The WNBA's players are forming a union, and their male counterparts are helping out.

A majority of WNBA players agreed to the union, with the National Basketball Players Association serving as the league's collective bargaining representative."So far, we've received signed union cards from close to 100 of the 120 WNBA players since our organizing drive began about four weeks ago," said Billy Hunter, director of the NBPA. "It presents us with a clear mandate to begin negotiating with the WNBA on behalf of these players, and we are delighted to have the opportunity to do so."

Negotiations are to begin immediately, according to Hunter.

"Our ultimate goal is to finalize a new collective bargaining agreement as soon as possible and help ensure that the WNBA continues to build on the success it has enjoyed over the past two years," Hunter said.

The WNBA, which surpassed 1 million in attendance this season, is averaging over 10,000 per game, an 8 percent increase from last season.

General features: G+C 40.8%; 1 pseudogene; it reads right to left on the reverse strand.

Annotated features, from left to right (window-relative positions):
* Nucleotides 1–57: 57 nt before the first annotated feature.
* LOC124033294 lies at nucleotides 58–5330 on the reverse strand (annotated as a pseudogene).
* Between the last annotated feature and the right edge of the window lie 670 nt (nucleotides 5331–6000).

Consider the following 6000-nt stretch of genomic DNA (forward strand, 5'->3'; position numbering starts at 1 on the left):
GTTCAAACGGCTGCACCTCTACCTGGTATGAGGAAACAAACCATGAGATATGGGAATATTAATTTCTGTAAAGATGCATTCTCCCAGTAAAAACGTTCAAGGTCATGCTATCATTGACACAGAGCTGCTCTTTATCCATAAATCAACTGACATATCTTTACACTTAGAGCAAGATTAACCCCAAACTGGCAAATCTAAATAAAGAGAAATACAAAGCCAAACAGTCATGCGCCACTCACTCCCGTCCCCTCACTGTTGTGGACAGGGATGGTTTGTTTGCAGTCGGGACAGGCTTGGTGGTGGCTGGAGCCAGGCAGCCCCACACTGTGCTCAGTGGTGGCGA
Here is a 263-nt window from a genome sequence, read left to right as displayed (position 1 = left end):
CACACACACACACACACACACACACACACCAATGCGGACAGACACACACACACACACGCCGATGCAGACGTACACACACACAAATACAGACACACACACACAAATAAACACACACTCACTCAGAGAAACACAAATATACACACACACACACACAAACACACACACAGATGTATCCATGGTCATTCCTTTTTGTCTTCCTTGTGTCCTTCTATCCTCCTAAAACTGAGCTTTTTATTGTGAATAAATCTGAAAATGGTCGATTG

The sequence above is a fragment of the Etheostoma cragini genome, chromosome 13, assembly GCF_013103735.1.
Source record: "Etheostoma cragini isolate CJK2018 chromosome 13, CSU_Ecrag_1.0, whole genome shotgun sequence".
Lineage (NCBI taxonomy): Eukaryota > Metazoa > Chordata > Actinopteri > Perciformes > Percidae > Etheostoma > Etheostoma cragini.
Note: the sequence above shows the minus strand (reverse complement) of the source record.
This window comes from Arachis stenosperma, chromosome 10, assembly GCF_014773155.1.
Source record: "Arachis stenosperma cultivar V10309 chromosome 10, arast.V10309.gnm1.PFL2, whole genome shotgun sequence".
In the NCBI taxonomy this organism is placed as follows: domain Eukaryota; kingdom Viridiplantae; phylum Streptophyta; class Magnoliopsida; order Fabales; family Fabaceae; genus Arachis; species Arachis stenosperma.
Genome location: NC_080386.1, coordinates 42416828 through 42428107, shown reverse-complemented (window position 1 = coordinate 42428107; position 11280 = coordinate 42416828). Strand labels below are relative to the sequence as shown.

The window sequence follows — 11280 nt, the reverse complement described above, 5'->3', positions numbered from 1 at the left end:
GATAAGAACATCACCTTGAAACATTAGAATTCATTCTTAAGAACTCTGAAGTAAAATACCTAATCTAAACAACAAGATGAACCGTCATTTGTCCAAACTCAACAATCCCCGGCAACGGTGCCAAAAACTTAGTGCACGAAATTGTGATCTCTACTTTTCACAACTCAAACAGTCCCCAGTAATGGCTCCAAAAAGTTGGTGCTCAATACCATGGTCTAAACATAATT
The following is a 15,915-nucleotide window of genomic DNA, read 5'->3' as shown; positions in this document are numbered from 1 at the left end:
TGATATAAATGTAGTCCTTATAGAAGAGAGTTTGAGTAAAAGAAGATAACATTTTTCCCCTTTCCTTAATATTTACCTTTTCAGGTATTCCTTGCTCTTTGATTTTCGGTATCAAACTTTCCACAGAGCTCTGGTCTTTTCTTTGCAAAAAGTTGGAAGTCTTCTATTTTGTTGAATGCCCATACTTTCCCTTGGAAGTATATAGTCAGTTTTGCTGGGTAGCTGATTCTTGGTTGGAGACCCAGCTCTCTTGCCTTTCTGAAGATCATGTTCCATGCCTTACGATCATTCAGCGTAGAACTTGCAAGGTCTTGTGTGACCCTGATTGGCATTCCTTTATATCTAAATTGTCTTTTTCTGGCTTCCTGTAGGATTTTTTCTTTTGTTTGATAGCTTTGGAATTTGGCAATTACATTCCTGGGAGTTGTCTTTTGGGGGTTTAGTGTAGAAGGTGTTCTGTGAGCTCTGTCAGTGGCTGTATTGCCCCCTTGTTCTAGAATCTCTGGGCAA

The NBPA is currently organizing the Women's National Basketball Players Association. When an agreement is reached, WNBA players will concentrate on creating an executive committee for the WNBPA.

"This union will be driven by the players' agenda, above all else," Hunter said.

Bruce Levy of Bruce Levy Associates International Ltd., which represents more than 30 WNBA players, said the time is right to establish a union.

"We are very pleased that the WNBA is as successful as it has been, and we feel that the time has come to ensure that the players receive their fair share of the benefits that derive from that success," Levy said. "The players have decisively concluded that the NBPA is the organization that can convert that potential into promise. We are firmly convinced that Billy Hunter and his staff have demonstrated a strong understanding of, and commitment to, the issues that affect women employed as professional basketball players."

WNBA spokesman Mark Pray declined comment.